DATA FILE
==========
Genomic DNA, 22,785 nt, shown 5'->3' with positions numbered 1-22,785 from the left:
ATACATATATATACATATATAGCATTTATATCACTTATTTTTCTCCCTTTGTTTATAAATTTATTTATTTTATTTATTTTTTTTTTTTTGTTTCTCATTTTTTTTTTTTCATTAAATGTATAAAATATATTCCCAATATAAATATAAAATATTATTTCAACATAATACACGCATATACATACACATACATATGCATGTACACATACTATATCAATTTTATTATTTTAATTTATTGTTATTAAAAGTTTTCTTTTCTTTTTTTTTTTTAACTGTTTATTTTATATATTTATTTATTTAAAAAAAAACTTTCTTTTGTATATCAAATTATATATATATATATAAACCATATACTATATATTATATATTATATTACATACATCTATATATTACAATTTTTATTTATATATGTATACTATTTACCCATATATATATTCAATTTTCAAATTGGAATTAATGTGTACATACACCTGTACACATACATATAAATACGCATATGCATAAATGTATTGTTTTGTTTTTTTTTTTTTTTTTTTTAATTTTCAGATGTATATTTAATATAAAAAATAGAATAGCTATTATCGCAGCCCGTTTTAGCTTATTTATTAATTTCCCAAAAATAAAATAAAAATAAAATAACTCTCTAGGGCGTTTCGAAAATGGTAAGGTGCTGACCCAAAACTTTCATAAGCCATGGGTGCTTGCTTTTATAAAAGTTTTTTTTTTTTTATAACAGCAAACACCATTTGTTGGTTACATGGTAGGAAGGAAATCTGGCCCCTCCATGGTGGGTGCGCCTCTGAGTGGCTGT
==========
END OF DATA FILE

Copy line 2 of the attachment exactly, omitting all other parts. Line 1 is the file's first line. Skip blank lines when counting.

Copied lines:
ATACATATATATACATATATAGCATTTATATCACTTATTTTTCTCCCTTTGTTTATAAATTTATTTATTTTATTTATTTTTTTTTTTTTGTTTCTCATTTTTTTTTTTTCATTAAATGTATAAAATATATTCCCAATATAAATATAAAATATTATTTCAACATAATACACGCATATACATACACATACATATGCATGTACACATACTATATCAATTTTATTATTTTAATTTATTGTTATTAAAAGTTTTCTTTTCTTTTTTTTTTTTAACTGTTTATTTTATATATTTATTTATTTAAAAAAAAACTTTCTTTTGTATATCAAATTATATATATATATATAAACCATATACTATATATTATATATTATATTACATACATCTATATATTACAATTTTTATTTATATATGTATACTATTTACCCATATATATATTCAATTTTCAAATTGGAATTAATGTGTACATACACCTGTACACATACATATAAATACGCATATGCATAAATGTATTGTTTTGTTTTTTTTTTTTTTTTTTTTAATTTTCAGATGTATATTTAATATAAAAAATAGAATAGCTATTATCGCAGCCCGTTTTAGCTTATTTATTAATTTCCCAAAAATAAAATAAAAATAAAATAACTCTCTAGGGCGTTTCGAAAATGGTAAGGTGCTGACCCAAAACTTTCATAAGCCATGGGTGCTTGCTTTTATAAAAGTTTTTTTTTTTTTATAACAGCAAACACCATTTGTTGGTTACATGGTAGGAAGGAAATCTGGCCCCTCCATGGTGGGTGCGCCTCTGAGTGGCTGT